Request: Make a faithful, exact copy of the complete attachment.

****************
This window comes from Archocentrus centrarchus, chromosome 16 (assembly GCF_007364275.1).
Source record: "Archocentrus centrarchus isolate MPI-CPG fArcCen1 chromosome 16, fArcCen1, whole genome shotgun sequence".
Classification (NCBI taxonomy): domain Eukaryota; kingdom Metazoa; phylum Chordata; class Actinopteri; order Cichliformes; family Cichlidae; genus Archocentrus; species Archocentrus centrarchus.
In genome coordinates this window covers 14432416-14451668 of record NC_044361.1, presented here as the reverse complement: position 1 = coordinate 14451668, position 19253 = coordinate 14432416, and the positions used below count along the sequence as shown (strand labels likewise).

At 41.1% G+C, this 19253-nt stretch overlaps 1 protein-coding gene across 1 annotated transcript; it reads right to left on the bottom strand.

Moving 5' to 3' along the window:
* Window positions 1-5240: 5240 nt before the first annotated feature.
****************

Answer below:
This window comes from Archocentrus centrarchus, chromosome 16 (assembly GCF_007364275.1).
Source record: "Archocentrus centrarchus isolate MPI-CPG fArcCen1 chromosome 16, fArcCen1, whole genome shotgun sequence".
Classification (NCBI taxonomy): domain Eukaryota; kingdom Metazoa; phylum Chordata; class Actinopteri; order Cichliformes; family Cichlidae; genus Archocentrus; species Archocentrus centrarchus.
In genome coordinates this window covers 14432416-14451668 of record NC_044361.1, presented here as the reverse complement: position 1 = coordinate 14451668, position 19253 = coordinate 14432416, and the positions used below count along the sequence as shown (strand labels likewise).

At 41.1% G+C, this 19253-nt stretch overlaps 1 protein-coding gene across 1 annotated transcript; it reads right to left on the bottom strand.

Moving 5' to 3' along the window:
* Window positions 1-5240: 5240 nt before the first annotated feature.